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Academic role::Cornell Plantations

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Academic role The Plantations' Director is funded as a professor of Horticulture in the College of Agriculture and Life Sciences, although 85 percent of the Plantations' budget comes from gifts. The Plantations continue to grow as it receives donations of environmentally-sensitive land throughout New York State.<ref>{{#invoke:citation/CS1|citation |CitationClass=web }}</ref> As of 2009, the Plantations had a $2.9 million annual operating budget.<ref>{{#invoke:citation/CS1|citation |CitationClass=web }}</ref>

In conjunction with the Department of Horticulture in the College of Agriculture, the Plantations sponsors a Graduate Fellowship in Public Garden Leadership, where students earn a Master of Professional Studies degree after a four-semester program.<ref name="rakow-lee"/> The program of study requires an internship, selection of a particular topic of interest, and completion of an action project.<ref name="rakow-lee"/> Numerous scientific papers have been published that relate to work done at the Plantations or written by academics affiliated with the Plantations.<ref>{{#invoke:citation/CS1|citation |CitationClass=web }}</ref> The Plantations offers three courses for academic credit and a number of informal lectures and tours.<ref>{{#invoke:citation/CS1|citation |CitationClass=web }}</ref> Lab work is done at the Plantations by students taking other courses in various subjects, including geology courses in the interdisciplinary Department of Earth and Atmospheric Sciences.<ref>{{#invoke:citation/CS1|citation |CitationClass=book }}</ref> Indeed the greater Plantations has a connection of some kind to over a hundred courses at Cornell.<ref name="rakow-lee"/> The Plantations' Director has also been responsible for summer session courses at the Plantations aimed towards alumni and horticultural enthusiasts.<ref>{{#invoke:Citation/CS1|citation |CitationClass=journal }}</ref>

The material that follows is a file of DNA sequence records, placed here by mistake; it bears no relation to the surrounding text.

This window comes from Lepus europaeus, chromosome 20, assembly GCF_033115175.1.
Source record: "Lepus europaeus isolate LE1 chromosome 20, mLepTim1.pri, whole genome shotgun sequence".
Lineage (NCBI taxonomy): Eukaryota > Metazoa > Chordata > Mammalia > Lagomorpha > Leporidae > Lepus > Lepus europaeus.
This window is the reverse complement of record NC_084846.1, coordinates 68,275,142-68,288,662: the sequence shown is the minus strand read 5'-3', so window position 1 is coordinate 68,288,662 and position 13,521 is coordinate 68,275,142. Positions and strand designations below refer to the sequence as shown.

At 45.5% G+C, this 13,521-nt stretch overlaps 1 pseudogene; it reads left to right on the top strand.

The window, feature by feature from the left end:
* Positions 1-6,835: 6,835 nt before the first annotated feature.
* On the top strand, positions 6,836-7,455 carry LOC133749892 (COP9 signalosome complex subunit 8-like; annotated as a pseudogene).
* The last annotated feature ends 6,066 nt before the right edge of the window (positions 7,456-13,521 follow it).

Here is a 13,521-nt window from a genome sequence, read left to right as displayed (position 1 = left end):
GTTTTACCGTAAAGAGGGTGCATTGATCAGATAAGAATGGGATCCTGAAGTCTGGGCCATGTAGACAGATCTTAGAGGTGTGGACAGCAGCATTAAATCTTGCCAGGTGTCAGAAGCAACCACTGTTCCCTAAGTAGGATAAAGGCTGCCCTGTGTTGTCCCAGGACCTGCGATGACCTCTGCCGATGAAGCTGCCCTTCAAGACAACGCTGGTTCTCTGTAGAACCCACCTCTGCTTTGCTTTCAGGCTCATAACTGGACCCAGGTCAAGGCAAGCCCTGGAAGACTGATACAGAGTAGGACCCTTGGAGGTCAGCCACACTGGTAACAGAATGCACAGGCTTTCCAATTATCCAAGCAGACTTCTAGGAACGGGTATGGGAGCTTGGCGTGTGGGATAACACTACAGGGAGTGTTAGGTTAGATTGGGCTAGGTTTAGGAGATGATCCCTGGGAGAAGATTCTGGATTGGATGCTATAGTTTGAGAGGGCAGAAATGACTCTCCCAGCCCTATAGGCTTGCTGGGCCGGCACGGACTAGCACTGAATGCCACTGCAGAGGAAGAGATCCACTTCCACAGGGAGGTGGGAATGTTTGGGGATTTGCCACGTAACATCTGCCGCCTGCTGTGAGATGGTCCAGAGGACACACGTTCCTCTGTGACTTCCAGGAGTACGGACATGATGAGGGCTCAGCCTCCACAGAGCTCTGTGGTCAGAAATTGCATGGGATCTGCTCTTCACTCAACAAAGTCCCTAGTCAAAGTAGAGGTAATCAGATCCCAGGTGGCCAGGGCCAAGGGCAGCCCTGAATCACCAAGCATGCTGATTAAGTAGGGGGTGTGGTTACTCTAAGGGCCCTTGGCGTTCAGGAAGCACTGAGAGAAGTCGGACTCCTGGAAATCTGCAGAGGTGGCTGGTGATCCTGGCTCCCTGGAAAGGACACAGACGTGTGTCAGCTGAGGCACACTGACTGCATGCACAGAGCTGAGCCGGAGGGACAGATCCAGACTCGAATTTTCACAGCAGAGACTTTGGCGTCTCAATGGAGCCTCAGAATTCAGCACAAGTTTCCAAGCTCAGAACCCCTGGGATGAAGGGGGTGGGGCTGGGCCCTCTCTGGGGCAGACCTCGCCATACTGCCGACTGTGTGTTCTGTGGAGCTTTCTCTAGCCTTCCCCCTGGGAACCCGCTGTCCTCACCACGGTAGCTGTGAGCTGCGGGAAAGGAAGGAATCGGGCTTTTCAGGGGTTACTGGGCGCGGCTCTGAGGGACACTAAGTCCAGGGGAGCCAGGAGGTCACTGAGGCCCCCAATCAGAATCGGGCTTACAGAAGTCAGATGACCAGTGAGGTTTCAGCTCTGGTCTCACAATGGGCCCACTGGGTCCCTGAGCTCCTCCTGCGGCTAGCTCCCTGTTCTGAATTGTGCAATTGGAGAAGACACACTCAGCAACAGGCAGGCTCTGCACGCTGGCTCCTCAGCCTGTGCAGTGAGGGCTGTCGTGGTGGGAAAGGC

The Plantations operate side-by-side with Cornell's other programs. Cornell's academic buildings, which are owned by either the university or New York State (for statutory college buildings), are on a landscaped campus with Plantations' gardens interspersed among them; the Plantations maintains four such gardens on Cornell's central campus.<ref>{{#invoke:citation/CS1|citation |CitationClass=web }}</ref> In addition, the College of Agriculture operates the Arnot Woods as a teaching forest, about {{safesubst:#invoke:convert|convert}} southwest of Ithaca;<ref>{{#invoke:citation/CS1|citation |CitationClass=web }}</ref> it was given to the university in 1927.<ref name="bishop"/> Near the Plantations, the College operates the Dilmun Hill Student Farm, which practices sustainable agriculture.<ref>{{#invoke:citation/CS1|citation |CitationClass=web }}</ref> The College operates Campus Area Farms that comprise 11 different farms and {{safesubst:#invoke:convert|convert}} on campus and nearby.<ref>{{#invoke:citation/CS1|citation |CitationClass=web }}</ref> The difference between the Plantations and these other adjacent properties is that the Plantations are open to the public and are designed for both instruction as well as leisure, while the other properties are closed to the general public and focused upon teaching and research. Aside from physical proximity, the Plantations has affiliations with a number of Cornell academic departments.<ref>{{#invoke:citation/CS1|citation |CitationClass=web }}</ref> In fact, during the latter part of the 20th century, public gardens attached to colleges and universities such as the Plantations became a popular trend, due to the beneficial effects they had on campus unity and recruitment of students, creating bonds with and outreach to the local community, and providing a basis for ongoing research as well as establishing a living museum.<ref name="rakow-lee">{{#invoke:citation/CS1|citation |CitationClass=book }}</ref>